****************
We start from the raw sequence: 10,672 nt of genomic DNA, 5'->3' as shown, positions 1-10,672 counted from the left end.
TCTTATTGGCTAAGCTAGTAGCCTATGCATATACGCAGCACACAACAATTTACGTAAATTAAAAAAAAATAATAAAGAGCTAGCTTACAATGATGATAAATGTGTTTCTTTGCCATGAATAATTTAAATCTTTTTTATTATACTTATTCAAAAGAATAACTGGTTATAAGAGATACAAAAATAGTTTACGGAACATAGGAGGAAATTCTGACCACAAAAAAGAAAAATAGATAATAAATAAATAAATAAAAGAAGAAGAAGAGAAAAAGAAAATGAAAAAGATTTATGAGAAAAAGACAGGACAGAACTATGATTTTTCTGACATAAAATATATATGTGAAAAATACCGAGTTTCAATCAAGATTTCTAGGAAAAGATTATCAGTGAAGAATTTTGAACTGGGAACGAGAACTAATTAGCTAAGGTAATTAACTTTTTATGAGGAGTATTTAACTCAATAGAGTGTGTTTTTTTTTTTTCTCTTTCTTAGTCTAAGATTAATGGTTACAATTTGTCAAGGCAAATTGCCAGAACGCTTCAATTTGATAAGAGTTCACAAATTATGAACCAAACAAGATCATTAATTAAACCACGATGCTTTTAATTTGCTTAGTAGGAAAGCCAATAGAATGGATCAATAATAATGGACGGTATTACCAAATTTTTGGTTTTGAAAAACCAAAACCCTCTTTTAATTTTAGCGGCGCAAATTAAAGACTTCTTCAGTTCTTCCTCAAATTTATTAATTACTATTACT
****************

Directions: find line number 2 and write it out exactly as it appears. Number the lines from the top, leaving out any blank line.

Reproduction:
TCTTATTGGCTAAGCTAGTAGCCTATGCATATACGCAGCACACAACAATTTACGTAAATTAAAAAAAAATAATAAAGAGCTAGCTTACAATGATGATAAATGTGTTTCTTTGCCATGAATAATTTAAATCTTTTTTATTATACTTATTCAAAAGAATAACTGGTTATAAGAGATACAAAAATAGTTTACGGAACATAGGAGGAAATTCTGACCACAAAAAAGAAAAATAGATAATAAATAAATAAATAAAAGAAGAAGAAGAGAAAAAGAAAATGAAAAAGATTTATGAGAAAAAGACAGGACAGAACTATGATTTTTCTGACATAAAATATATATGTGAAAAATACCGAGTTTCAATCAAGATTTCTAGGAAAAGATTATCAGTGAAGAATTTTGAACTGGGAACGAGAACTAATTAGCTAAGGTAATTAACTTTTTATGAGGAGTATTTAACTCAATAGAGTGTGTTTTTTTTTTTTCTCTTTCTTAGTCTAAGATTAATGGTTACAATTTGTCAAGGCAAATTGCCAGAACGCTTCAATTTGATAAGAGTTCACAAATTATGAACCAAACAAGATCATTAATTAAACCACGATGCTTTTAATTTGCTTAGTAGGAAAGCCAATAGAATGGATCAATAATAATGGACGGTATTACCAAATTTTTGGTTTTGAAAAACCAAAACCCTCTTTTAATTTTAGCGGCGCAAATTAAAGACTTCTTCAGTTCTTCCTCAAATTTATTAATTACTATTACT